A concussion is a mild form of traumatic brain injury (TBI). Concussions are usually caused by a blow to the head which can result from sports, vehicle accidents and other activities where there is an impact to the brain. Explore this section to learn more about the causes of a concussion, how to recognize symptoms, recovery tips, to learn about prevention and much more.
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Dr. Mike Evans is founder of the Health Design Lab at the Li Ka Shing Knowledge Institute, an Associate Professor of Family Medicine and Public Health at the University of Toronto, and a staff physician at St. Michael’s Hospital.
What Causes A Concussion?
A direct blow or jolt to the head, face and neck. It could result from a fall, a tackle in a contact sport, assault, vehicle accident, walking or running into an obstacle, skateboarding, snowboarding, explosion…and the list goes on.
Most concussions can be prevented. Learn more by reading our Concussion Prevention Tips.
What To Do After A Concussion
- Stop what you are doing, let someone know what happened and get help. It is very important to seek medical advice as soon as possible if you think you have had a concussion.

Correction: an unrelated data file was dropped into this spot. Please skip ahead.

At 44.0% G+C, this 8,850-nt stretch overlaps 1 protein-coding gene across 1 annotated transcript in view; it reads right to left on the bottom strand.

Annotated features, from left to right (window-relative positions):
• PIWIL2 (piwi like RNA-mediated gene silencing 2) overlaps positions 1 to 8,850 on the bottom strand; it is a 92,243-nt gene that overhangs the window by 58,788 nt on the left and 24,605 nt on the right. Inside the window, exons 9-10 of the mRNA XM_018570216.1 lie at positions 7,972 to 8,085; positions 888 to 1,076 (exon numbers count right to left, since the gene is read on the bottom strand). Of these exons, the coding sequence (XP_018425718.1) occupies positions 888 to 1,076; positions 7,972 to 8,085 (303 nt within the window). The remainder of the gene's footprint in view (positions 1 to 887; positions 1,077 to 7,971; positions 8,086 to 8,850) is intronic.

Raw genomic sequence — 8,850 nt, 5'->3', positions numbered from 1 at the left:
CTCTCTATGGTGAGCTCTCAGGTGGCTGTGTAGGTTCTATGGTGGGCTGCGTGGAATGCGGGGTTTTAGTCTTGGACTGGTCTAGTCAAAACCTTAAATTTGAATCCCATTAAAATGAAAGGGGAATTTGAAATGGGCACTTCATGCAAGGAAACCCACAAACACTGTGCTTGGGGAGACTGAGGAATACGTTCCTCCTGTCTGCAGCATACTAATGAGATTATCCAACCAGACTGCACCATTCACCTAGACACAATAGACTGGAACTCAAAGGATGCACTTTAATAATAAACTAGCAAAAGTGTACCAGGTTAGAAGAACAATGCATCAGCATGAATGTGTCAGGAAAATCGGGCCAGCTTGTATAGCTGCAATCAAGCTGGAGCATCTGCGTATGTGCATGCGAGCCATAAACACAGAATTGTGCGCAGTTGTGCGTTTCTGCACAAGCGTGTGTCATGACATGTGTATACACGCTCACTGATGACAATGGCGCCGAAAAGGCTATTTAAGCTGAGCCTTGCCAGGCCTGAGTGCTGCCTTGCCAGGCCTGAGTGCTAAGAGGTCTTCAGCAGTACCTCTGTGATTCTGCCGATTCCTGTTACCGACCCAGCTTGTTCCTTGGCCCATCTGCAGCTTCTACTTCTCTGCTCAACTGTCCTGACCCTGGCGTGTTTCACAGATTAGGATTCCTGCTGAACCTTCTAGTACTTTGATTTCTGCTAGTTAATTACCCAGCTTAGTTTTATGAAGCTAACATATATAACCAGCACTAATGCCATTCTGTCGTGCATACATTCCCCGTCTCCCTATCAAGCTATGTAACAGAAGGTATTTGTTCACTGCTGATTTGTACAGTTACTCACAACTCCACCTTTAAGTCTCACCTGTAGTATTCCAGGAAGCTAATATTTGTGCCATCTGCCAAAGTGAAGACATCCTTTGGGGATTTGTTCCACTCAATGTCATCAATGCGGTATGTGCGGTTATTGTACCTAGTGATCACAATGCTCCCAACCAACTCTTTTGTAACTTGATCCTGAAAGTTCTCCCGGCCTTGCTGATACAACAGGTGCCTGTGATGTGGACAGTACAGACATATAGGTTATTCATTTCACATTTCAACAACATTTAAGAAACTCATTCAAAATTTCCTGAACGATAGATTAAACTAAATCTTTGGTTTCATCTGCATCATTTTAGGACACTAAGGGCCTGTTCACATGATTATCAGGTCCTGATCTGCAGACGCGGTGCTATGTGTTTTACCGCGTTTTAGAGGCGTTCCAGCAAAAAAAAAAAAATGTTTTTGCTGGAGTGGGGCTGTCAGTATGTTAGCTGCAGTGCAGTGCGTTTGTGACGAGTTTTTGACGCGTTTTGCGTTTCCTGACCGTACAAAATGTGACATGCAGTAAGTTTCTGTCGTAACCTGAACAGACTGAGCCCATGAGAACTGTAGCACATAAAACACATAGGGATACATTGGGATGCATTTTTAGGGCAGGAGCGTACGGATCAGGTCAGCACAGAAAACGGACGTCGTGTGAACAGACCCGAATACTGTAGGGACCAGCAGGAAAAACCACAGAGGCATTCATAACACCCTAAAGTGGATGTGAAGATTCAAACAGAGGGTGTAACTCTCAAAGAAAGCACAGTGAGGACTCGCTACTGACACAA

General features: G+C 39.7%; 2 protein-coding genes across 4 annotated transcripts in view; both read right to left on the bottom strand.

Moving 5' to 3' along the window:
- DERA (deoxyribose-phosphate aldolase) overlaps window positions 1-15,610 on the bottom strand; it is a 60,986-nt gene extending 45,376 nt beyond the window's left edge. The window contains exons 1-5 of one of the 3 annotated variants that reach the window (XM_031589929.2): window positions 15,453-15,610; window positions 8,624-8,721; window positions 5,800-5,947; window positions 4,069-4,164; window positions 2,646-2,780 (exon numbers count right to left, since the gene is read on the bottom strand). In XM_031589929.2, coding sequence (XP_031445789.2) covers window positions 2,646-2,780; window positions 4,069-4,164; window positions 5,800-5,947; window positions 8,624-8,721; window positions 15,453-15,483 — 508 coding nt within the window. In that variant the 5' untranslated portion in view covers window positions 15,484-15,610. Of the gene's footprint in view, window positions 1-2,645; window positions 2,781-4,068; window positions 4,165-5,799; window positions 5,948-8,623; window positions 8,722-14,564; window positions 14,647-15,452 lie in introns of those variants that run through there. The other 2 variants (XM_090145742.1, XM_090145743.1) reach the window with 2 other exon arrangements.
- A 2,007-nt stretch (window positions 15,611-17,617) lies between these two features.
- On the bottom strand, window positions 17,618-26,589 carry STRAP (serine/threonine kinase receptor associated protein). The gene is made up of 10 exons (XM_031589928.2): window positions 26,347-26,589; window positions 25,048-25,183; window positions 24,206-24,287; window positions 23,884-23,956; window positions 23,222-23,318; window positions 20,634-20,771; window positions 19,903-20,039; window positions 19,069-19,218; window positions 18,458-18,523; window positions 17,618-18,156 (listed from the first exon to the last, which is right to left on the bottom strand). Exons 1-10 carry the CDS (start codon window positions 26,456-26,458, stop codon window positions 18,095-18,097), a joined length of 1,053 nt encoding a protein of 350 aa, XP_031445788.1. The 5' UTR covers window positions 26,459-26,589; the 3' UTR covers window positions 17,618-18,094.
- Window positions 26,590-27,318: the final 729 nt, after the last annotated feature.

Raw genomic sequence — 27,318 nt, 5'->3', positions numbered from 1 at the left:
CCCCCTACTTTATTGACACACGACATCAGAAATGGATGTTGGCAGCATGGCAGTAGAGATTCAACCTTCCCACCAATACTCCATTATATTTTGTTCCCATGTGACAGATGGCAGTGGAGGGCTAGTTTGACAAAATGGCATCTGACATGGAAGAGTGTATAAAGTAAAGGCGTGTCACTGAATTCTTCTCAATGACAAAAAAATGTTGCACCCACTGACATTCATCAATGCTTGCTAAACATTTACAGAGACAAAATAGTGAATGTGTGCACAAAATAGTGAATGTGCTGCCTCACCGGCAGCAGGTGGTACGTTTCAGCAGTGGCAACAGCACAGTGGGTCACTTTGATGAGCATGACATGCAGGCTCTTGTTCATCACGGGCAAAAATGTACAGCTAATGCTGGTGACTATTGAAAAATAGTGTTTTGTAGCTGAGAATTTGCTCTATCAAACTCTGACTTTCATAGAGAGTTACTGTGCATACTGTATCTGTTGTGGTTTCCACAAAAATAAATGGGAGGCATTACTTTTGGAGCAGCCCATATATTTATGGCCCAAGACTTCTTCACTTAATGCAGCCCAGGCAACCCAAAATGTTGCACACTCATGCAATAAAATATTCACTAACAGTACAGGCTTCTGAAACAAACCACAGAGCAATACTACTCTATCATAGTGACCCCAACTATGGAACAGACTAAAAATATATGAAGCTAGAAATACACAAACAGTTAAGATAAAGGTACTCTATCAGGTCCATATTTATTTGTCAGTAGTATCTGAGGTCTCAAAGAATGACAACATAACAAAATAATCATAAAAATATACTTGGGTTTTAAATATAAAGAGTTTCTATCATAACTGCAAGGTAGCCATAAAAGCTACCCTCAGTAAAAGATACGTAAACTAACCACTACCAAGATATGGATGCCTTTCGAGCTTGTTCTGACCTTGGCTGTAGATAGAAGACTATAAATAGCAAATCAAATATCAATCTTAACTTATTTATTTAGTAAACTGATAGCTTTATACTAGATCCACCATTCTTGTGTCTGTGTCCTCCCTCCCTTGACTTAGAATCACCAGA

- Tell whoever is around you at the time that you think you have a concussion. They could be a family member, friend, co-worker, teammate, or coach.
- Immediately stop doing the activity whether it is work, school, sports or driving
- In the minutes to days after a concussion, brain cells are in a vulnerable state.
- Usually, the symptoms/problems of concussion are temporary and over time will go away.
- Healing usually happens over several days, but in some cases may take many weeks or months.
- Some symptoms may appear right away and some may appear later.
- Symptoms may get worse with an increase in activity.
- Having had a previous concussion may increase the time needed to heal.
Common Concussion Symptoms and Problems
- Difficulty thinking clearly
- Feeling slowed down
- Difficulty concentrating
- Difficulty remembering new information
- Trouble expressing thoughts and finding the right words
- Nausea or vomiting (early on)
- Fuzzy or blurred vision
- Dizziness or light headedness
- Sensitivity to noise or light